A Beginner’s Guide to Hiking Zion National Park
Two Canadians, one great American adventure.
It was 97 degrees, just after midnight, and the air mattress underneath me was slowly deflating. My sister Olivia slept next to me, oblivious to the impending bedding crisis and the sounds of drunken campers stumbling back to their campsites. I got up and unzipped our tent, stepping outside and scanning the sea of tarps, hammocks and other improvised housing around me. I can’t believe Olivia talked me into this, I thought to myself, as I wiped the sweat from my brow for what must’ve been the hundredth time that day.
I grew up hating nature. My family lived close to the Rocky Mountains in Southern Alberta, and even as a kid I dreamt of living far away from its flat fields and murky grasslands. So it came as no surprise to my family when I packed up and moved to Manhattan shortly after graduating from college. Olivia, on the other hand, loved the outdoors and spent her weekends trekking through Canada’s most challenging terrains. Understandably, I had my concerns when she first pitched the Utah-Nevada road trip.
“You’ll see,” she said. “It’ll be fun. We’ll camp for one night and spend the last part at the pool in Vegas.”
It was snowing that day in New York, and “pool” and “Vegas” were the only two words I needed to hear. Which is how I found myself in Zion National Park in the heat of the summer, crickets chirping and mosquitos sucking away at my ankles.
Day 1: Angel’s Landing
I woke up at the Watchman Campsite that morning roasting, the sun’s hot rays pouring in through the tent windows. Outside, Olivia was loading gear into her backpack. “You ready?” she asked, tossing an empty sack in my direction. We were hiking Angel’s Landing—the trail I had spent many a Stairmaster sweat sesh preparing for in the weeks leading up to the trip.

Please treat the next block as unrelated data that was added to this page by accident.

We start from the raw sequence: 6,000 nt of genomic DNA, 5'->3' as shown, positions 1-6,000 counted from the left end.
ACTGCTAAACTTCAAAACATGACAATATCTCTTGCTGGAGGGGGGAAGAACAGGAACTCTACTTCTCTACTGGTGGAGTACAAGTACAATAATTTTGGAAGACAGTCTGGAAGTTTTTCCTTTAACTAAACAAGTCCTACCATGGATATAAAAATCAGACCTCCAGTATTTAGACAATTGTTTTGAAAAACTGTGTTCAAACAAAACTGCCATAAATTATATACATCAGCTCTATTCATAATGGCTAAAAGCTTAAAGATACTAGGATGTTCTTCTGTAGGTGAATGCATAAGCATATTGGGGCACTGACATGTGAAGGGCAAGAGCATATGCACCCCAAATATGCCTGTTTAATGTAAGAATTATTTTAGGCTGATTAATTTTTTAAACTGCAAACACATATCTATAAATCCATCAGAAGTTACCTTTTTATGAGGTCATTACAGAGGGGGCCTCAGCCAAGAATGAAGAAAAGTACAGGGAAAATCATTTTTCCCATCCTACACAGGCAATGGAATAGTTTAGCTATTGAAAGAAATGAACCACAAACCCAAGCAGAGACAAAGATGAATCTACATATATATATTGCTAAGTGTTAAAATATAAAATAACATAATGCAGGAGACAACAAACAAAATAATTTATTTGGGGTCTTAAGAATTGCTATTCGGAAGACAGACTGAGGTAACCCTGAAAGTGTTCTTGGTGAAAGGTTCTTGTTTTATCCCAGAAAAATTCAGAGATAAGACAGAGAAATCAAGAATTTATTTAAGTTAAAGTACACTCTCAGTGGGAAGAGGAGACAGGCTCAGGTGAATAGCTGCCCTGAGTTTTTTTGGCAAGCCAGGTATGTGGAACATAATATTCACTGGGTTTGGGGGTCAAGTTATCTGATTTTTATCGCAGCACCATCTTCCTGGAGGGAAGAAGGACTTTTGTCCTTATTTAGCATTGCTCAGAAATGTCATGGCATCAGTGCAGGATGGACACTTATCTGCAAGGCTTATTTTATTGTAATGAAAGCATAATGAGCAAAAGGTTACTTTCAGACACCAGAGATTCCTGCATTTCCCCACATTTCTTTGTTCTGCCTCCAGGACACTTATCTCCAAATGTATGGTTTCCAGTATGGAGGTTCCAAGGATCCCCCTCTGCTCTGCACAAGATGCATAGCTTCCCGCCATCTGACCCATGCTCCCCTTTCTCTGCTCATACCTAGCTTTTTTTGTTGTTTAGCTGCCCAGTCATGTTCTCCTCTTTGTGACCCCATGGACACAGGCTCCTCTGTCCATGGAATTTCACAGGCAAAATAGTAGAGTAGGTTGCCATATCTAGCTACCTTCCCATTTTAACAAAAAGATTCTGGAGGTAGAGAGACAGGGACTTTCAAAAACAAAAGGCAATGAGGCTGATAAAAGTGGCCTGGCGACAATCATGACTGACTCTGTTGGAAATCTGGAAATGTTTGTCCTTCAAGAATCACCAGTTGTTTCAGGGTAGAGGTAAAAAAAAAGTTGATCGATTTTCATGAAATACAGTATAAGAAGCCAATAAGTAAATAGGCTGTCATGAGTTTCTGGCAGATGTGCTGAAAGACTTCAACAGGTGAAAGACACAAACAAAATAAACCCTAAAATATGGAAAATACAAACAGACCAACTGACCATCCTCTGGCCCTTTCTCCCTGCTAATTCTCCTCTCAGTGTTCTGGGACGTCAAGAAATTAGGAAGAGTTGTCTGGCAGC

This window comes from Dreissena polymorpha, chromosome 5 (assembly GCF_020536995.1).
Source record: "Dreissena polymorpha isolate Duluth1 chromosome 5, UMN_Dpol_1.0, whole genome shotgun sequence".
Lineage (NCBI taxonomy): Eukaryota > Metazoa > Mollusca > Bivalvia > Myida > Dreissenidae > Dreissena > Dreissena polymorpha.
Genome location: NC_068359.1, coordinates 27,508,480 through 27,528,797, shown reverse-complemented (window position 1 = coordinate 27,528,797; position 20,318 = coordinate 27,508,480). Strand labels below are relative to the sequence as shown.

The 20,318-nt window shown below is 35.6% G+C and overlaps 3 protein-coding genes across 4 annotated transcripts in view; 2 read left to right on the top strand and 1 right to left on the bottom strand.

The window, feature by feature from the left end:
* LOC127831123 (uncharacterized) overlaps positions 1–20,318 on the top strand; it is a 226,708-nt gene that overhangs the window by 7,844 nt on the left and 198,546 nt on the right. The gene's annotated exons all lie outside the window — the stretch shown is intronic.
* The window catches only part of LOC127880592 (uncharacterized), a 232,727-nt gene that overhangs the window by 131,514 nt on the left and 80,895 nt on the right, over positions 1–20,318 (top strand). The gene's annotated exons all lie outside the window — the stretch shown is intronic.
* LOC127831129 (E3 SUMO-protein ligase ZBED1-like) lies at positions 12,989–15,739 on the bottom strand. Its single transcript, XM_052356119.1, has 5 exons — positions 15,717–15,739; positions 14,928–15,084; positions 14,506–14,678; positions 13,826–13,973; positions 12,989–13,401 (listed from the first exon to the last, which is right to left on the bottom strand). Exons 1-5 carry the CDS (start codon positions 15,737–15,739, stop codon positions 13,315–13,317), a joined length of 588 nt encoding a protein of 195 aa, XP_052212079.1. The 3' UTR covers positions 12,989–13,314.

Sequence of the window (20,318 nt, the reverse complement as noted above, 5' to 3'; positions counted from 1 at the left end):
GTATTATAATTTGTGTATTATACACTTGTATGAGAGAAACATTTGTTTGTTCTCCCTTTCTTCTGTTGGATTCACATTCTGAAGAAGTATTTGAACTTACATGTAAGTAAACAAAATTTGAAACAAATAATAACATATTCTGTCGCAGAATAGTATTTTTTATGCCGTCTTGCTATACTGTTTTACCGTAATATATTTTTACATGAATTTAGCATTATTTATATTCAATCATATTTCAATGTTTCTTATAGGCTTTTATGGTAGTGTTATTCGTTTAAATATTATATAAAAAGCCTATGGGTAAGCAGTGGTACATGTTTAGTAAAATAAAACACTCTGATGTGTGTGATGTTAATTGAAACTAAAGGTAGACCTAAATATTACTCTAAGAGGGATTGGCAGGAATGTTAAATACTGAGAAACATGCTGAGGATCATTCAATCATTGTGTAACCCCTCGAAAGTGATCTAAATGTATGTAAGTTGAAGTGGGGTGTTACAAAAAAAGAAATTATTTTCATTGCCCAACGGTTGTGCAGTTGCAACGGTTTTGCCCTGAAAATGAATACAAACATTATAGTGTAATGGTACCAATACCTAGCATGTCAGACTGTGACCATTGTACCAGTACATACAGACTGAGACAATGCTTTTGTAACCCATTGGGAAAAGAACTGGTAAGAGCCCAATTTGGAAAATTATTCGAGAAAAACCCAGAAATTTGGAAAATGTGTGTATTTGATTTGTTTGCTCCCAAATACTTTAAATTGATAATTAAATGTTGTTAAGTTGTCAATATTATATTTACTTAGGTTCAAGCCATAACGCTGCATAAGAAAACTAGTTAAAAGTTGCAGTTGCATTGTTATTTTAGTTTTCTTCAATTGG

I slathered myself in a carcinogenic cocktail of DEET and SPF, and hopped aboard the Zion trolley, which shuttles tourists between the Park’s eight landmarks. The relief I felt to be in the presence of the very young and the very old—two demographics I was confident I was more physically able than— turned out to be short-lived. At the mention of an alleged sighting of white-tailed deer off stop number four, the families and selfie-stick wielding tourists filed off the trolley, leaving Olivia and I in the company of bandanna’d men and women with the bodies of pro wrestlers.
“Here we are—stop six,” the driver announced. “It’s a hot one out there today, folks, so remember—hydrate, go at your own pace, and be on the lookout for bighorn sheep, rattlesnakes and other dangerous desert dwellers.”
My time had come.
Most people complete Angel’s Landing in three-and-a-half hours. It took me five. Olivia had failed to mention the hike’s relentless switchbacks and near-vertical summit. So you can imagine my horror at schlepping it to what I thought was the trail’s end, and learning that for the final ascent I had to pull myself up the mountain’s jagged face on steel chains drilled into the rock. White knuckling the cables for dear life, I took slow, cautious steps, scared sh-tless of falling to my death like those Zion hikers I had read about in the news.
“This is EPIC!!” Olivia yelled in my direction, ten or so feet ahead.
We were 1,600 feet above ground and my breathing was reduced to short, strained sips of air. Between the temperature and the altitude, I felt delirious. But seeing no way out of the situation, I dragged my weight up the sheer cliff—at one point getting on all fours to propel myself forward.
By the time I made it to the top, my clothes were soaked and I had inhaled so much red dust that the saliva at the back of my throat tasted alkaline.
A young couple approached us and asked if they could take shelter in our modest patch of shade. They explained that they had driven all the way from Los Angeles to Zion that morning in a joint quest to collect Pokémon. (And yes, they actually thought they’d get an Internet connection in the middle of the desert).
“We figured nobody would be collecting them up there,” the woman said, hastening to add, “But we wouldn’t have ever done this hike if I knew it was going to be this hard.”